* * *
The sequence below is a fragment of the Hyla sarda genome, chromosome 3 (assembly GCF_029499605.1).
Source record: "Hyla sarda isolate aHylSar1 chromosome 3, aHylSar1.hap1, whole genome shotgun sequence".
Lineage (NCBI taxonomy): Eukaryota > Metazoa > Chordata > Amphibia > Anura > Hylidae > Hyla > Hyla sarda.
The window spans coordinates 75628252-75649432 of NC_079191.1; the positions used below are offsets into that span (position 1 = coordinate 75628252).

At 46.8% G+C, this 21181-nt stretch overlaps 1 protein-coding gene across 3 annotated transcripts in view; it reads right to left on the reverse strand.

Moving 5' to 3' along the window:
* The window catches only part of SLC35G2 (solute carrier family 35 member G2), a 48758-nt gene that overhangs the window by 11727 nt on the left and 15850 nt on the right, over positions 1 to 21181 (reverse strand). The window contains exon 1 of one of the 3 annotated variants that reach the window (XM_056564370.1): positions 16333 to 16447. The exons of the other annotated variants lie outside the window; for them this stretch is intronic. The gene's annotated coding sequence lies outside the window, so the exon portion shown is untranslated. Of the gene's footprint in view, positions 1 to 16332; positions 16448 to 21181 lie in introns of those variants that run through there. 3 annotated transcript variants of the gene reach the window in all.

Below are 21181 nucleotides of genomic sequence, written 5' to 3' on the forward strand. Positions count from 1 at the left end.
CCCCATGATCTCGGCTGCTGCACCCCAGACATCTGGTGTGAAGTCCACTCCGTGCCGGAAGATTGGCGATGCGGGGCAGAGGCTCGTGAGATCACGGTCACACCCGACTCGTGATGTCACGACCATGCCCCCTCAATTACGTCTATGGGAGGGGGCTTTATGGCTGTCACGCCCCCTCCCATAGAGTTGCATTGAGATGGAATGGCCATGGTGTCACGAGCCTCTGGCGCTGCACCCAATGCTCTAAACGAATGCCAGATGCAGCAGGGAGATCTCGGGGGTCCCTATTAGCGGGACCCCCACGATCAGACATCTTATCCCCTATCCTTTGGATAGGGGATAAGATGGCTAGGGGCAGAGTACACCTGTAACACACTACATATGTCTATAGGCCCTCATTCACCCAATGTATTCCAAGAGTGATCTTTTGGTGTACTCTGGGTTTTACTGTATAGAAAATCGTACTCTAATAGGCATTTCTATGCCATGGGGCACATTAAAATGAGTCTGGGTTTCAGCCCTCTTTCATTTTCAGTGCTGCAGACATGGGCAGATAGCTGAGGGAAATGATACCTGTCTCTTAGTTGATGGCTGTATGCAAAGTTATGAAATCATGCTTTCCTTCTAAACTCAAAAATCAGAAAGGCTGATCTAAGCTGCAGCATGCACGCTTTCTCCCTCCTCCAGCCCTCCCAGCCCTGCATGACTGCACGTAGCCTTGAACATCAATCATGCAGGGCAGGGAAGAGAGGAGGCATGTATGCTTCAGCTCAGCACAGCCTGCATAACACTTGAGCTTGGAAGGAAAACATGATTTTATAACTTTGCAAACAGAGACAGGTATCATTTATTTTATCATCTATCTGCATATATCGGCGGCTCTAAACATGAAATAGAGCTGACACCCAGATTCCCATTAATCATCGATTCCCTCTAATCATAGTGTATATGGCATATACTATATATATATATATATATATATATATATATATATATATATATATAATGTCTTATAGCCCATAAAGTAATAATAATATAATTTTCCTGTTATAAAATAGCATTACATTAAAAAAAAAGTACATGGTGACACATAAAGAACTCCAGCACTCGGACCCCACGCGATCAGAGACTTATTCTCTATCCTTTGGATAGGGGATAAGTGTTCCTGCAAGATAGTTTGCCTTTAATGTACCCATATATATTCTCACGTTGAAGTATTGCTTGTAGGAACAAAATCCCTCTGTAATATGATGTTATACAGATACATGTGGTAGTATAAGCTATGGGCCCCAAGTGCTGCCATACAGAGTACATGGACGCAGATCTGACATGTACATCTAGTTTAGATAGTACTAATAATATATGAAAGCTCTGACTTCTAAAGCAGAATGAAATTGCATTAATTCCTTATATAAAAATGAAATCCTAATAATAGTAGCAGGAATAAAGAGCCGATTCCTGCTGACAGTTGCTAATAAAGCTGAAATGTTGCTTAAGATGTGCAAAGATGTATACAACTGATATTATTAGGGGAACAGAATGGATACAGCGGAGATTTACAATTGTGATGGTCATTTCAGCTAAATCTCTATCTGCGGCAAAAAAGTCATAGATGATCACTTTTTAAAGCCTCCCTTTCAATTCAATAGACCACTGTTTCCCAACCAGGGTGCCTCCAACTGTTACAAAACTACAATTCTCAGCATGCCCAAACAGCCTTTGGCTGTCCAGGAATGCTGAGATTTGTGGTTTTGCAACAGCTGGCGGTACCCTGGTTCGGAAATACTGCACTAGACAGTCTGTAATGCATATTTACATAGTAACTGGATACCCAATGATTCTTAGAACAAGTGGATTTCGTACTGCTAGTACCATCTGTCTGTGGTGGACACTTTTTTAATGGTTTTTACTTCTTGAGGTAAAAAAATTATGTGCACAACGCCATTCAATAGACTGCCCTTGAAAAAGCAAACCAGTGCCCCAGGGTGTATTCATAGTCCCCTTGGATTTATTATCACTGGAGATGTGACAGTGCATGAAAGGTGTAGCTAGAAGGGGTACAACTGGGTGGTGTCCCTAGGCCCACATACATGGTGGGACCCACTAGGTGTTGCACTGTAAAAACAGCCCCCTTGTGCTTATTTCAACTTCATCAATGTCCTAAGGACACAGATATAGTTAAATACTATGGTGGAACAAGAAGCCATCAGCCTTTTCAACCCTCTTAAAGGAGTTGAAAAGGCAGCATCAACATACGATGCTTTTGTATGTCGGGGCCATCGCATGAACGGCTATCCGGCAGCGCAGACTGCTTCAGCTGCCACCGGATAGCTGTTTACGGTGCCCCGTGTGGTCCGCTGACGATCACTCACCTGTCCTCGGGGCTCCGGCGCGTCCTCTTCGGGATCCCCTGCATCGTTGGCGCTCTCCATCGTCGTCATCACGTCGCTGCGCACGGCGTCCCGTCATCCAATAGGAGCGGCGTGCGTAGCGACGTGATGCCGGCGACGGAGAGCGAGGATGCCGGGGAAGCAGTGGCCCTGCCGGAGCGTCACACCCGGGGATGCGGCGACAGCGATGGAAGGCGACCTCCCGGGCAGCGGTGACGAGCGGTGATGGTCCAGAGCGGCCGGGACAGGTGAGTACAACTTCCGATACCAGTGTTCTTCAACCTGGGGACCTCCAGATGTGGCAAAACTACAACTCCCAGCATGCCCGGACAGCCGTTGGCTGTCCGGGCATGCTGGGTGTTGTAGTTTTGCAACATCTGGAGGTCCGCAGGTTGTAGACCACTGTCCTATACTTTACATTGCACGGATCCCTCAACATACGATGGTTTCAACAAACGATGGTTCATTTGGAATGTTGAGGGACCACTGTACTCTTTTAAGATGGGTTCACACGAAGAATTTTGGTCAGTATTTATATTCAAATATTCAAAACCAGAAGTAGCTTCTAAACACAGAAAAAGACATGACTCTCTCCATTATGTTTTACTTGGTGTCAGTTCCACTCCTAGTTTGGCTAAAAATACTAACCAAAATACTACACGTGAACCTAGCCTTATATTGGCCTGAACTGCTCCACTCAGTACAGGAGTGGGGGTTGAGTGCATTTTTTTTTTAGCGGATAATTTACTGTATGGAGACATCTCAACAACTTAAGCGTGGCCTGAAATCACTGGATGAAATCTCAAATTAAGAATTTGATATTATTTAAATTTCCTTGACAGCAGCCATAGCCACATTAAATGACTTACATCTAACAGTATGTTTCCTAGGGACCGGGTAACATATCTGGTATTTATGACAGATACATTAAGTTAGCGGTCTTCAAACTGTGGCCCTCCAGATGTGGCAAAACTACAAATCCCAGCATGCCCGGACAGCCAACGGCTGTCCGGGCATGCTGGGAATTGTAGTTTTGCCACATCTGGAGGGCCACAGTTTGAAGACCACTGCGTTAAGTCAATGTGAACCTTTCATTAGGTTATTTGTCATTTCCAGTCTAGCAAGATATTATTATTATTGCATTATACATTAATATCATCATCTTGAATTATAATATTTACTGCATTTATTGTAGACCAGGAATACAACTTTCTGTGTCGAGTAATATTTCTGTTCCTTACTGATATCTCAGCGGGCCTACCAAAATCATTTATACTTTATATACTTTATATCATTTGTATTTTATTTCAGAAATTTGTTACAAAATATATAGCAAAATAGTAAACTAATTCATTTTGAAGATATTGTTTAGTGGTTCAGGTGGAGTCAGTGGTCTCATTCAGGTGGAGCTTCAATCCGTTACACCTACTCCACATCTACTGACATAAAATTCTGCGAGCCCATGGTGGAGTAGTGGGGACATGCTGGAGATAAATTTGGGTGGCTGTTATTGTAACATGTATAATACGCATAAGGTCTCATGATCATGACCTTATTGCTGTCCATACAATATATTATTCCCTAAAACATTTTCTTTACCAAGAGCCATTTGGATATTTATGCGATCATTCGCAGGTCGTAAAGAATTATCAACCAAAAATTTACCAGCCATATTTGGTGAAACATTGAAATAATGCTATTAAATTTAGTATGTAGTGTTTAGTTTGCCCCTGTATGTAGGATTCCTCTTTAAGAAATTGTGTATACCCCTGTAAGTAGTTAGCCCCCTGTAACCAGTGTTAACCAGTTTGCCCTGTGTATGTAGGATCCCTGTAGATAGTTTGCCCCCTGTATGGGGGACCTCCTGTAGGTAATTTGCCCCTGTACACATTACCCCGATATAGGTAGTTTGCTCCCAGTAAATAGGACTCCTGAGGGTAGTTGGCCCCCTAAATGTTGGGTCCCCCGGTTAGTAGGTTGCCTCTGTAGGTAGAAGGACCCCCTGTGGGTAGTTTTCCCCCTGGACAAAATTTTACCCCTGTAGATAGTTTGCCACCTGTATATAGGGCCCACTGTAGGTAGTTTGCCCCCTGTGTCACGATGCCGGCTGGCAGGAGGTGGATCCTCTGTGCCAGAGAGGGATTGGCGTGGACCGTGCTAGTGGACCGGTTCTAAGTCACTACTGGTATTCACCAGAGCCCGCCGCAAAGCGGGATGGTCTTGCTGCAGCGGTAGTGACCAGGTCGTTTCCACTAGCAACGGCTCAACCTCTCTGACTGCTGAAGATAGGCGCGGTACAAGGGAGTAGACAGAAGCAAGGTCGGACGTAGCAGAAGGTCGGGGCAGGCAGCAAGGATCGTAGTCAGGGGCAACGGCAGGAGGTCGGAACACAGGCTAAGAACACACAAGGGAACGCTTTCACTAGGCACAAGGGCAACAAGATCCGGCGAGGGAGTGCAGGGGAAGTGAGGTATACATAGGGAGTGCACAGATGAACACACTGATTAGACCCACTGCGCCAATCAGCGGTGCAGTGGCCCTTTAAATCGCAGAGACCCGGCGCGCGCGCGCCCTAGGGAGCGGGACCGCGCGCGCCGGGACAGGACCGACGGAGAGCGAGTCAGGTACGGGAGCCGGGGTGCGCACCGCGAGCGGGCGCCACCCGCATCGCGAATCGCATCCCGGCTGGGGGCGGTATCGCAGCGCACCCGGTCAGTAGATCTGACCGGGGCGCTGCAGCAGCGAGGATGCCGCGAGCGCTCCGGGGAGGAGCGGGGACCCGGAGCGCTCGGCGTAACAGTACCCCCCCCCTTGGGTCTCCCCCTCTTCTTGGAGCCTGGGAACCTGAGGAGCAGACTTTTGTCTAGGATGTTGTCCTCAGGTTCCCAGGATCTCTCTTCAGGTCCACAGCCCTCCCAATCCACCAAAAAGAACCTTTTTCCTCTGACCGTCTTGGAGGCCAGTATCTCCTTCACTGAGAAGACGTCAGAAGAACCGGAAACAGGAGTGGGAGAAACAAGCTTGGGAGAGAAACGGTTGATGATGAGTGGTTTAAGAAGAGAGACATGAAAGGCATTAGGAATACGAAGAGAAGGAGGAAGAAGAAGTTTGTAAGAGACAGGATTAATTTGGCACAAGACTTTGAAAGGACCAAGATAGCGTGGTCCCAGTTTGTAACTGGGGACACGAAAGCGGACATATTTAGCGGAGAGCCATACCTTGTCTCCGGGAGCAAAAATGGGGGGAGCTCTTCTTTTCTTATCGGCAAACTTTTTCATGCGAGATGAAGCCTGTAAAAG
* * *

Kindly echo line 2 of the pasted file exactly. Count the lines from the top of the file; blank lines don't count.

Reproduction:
Source record: "Hyla sarda isolate aHylSar1 chromosome 3, aHylSar1.hap1, whole genome shotgun sequence".